# Thread: Zariski in K^n

1. ## Zariski in K^n

Prove that if $K$ is infinite then two not empty open sets of $K^n$ (Zariski topology) always intersect.

thanks!

2. Hello,
Originally Posted by roporte
Prove that if $K$ is infinite then two not empty open sets of $K^n$ (Zariski topology) always intersect.

thanks!
An open set $\mathcal{O}$ of $K^n$ with the Zariski topology means that it is the cartesian product of open sets in $K$, still with the Zariski topology. (It's the product topology)

So $\mathcal{O}=\mathcal{O}_1 \times \mathcal{O}_2 \times \dots \times \mathcal{O}_n=\underset{i \in [1,n]}{\LARGE{\rm{X}}} \mathcal{O}_i$. We can define similarly $\mathcal{P}=\underset{i \in [1,n]}{\LARGE{\rm{X}}} \mathcal{P}_i$

Where $\forall i \in [1,n],~ \mathcal{O}_i \text{ and } \mathcal{P}_i \text{ are ope}\text{n sets in the Zariski topology.}$

For $\mathcal{P}$ and $\mathcal{O}$ to intersect, we must have :
$\exists i \in [1,n],~ \mathcal{O}_i \cap \mathcal{P}_i \neq \emptyset$

So we can fix an i and study the intersection.
Since $\mathcal{P}_i$ and $\mathcal{O}_i$ are open in the Zariski topology (and nonempty), it means that $\mathcal{P}_i^c$ and $\mathcal{O}_i^c$ are finite

Hence $\mathcal{P}_i^c \cup \mathcal{O}_i^c$ is finite and cannot be equal to K, since K is infinite. So $\mathcal{P}_i^c \cup \mathcal{O}_i^c \neq K$

But $\mathcal{P}_i^c \cup \mathcal{O}_i^c=\left(\mathcal{P}_i \cap \mathcal{O}_i\right)^c$, by de Morgan's law.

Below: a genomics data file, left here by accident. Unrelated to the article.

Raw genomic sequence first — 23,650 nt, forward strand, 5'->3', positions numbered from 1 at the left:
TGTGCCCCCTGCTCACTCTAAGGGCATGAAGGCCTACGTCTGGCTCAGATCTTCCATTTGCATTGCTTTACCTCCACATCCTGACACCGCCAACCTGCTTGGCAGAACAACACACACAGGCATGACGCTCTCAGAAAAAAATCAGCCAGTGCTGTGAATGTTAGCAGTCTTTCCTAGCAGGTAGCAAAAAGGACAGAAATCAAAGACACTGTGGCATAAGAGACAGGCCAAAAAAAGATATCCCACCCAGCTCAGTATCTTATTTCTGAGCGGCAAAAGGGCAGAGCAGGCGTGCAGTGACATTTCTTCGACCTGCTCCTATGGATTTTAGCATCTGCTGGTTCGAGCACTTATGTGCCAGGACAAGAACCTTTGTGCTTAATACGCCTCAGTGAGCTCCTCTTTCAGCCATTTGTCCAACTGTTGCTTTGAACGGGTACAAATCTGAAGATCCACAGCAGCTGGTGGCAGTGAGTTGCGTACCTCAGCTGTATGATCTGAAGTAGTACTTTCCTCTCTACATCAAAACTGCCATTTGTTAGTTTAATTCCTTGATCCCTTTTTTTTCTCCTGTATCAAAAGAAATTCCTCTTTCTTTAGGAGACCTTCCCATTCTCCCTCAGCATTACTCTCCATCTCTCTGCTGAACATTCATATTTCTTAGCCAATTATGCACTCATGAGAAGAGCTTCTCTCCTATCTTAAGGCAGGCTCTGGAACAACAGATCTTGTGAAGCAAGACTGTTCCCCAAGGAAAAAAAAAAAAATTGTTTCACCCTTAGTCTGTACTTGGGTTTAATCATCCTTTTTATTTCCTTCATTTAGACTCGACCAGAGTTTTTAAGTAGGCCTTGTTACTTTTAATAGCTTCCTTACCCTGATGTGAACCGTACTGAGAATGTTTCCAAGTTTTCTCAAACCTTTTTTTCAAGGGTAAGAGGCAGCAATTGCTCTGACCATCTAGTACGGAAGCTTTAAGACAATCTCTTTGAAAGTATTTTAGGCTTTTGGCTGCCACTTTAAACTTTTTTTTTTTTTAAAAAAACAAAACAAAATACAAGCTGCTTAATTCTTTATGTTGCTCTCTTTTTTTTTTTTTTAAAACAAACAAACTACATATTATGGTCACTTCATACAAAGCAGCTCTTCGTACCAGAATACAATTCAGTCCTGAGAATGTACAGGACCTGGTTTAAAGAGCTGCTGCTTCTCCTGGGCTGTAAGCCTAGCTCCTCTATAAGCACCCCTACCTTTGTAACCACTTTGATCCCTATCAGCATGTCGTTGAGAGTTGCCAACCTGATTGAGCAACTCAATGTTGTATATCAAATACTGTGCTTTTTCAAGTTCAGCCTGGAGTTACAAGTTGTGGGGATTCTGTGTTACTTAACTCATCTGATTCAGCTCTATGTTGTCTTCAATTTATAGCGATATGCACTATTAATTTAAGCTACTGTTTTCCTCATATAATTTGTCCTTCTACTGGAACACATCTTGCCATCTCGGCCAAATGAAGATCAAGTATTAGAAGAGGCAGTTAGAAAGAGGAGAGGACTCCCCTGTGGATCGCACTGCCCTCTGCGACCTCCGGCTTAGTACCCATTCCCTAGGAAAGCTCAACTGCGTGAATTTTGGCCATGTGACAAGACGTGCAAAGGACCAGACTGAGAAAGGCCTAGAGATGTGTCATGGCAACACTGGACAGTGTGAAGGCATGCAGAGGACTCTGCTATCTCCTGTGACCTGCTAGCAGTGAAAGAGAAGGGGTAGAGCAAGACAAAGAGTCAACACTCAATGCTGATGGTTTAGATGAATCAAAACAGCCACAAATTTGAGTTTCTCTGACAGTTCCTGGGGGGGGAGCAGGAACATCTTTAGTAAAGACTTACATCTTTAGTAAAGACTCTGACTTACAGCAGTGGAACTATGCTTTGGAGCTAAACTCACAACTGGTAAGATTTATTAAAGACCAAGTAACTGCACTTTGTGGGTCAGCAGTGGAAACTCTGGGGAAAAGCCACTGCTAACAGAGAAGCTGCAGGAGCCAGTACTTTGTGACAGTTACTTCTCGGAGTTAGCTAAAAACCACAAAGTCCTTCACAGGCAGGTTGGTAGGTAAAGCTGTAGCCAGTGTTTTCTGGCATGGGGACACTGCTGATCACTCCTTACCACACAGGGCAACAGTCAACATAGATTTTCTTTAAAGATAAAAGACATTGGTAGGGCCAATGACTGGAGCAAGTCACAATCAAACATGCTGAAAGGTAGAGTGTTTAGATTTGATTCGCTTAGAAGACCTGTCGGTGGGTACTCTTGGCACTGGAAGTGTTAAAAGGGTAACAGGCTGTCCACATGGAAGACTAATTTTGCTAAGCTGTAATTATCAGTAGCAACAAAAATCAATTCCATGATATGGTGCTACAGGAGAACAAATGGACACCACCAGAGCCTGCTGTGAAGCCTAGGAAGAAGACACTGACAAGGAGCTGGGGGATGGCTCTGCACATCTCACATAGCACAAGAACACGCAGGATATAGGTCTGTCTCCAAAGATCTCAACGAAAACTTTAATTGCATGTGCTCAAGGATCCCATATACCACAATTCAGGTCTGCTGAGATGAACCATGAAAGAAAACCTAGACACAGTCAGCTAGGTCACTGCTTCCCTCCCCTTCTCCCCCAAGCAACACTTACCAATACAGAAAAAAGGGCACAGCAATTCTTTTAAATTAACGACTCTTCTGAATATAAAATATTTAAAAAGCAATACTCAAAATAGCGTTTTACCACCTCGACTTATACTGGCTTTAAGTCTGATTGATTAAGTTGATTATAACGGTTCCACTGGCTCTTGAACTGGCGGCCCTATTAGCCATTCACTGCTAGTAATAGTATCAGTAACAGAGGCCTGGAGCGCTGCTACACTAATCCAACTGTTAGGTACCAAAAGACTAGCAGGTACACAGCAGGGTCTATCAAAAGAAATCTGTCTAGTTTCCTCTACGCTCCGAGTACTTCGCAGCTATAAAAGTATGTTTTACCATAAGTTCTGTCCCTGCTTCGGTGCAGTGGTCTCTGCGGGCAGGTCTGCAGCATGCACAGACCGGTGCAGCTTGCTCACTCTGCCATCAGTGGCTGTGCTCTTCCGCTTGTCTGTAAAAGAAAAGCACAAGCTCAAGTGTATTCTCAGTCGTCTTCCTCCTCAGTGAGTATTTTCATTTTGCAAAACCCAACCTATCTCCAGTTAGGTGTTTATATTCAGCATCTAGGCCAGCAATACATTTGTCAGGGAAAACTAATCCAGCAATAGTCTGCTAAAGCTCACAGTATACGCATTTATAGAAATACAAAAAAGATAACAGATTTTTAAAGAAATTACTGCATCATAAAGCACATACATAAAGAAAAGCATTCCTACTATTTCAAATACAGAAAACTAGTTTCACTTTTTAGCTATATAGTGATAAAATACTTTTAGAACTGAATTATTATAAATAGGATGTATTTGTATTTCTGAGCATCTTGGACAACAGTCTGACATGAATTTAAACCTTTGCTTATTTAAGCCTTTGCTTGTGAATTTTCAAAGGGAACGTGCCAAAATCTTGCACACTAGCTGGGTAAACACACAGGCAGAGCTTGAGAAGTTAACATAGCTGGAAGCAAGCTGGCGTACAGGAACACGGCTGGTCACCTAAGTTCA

So $\left(\mathcal{P}_i \cap \mathcal{O}_i\right)^c \neq K=\emptyset^c$

We know that for any sets A and B, $A=B \Leftrightarrow A^c=B^c$

So $\boxed{\mathcal{P}_i \cap \mathcal{O}_i \neq \emptyset}$ and hence $\mathcal{P} \cap \mathcal{O} \neq \emptyset$

It follows that a topological space with the Zariski topology cannot be separate.

Is it clear enough ? (do tell me if there is any mistake ><)

3. Originally Posted by roporte
Prove that if $K$ is infinite then two not empty open sets of $K^n$ (Zariski topology) always intersect.

thanks!
looking at the complement, you only need to show that the union of two algebraic sets, each not equal to $K^n,$ is not equal to $K^n.$ in other words we need to show that $K^n$ is an irreducible

algebraic set. this is obvious because if $K$ is infinite, then $\mathcal{I}(K^n)=<0>$ and $<0>$ is a prime ideal of $K[x_1, \cdots , x_n],$ because $K[x_1, \cdots , x_n]$ is an integral domain. Q.E.D.

4. Originally Posted by Moo
Hello,
(do tell me if there is any mistake ><)
Hello Moo, but maybe you are using a different definition of Zariski topology?

According to my field theory book it is defined as follows. Let $R$ be a commutative ring (assumed to be unitary). Define $\text{spec}(R)$ to be the set of all prime ideals of $R$. Let $X\subseteq R$ define $Z(X) = \{ P \in \text{spec}(R) | X\subseteq P\}$. A subset of $R$ is closed if and only if it has the form $Z(X)$. And this forms a topology on $R$.

5. Originally Posted by ThePerfectHacker
Hello Moo, but maybe you are using a different definition of Zariski topology?

According to my field theory book it is defined as follows. Let $R$ be a commutative ring (assumed to be unitary). Define $\text{spec}(R)$ to be the set of all prime ideals of $R$. Let $X\subseteq R$ define $Z(X) = \{ P \in \text{spec}(R) | X\subseteq P\}$. A subset of $R$ is closed if and only if it has the form $Z(X)$. And this forms a topology on $R$.
An open set in the Zariski topology is a subset which has its complement finite.

That's what we were taught in our topology class :/

6. Originally Posted by Moo
An open set in the Zariski topology is a subset which has its complement finite.

That's what we were taught in our topology class :/
According to Wikipedia (and my book) what you describe is the finite complement topology and the Zaraski topology is here.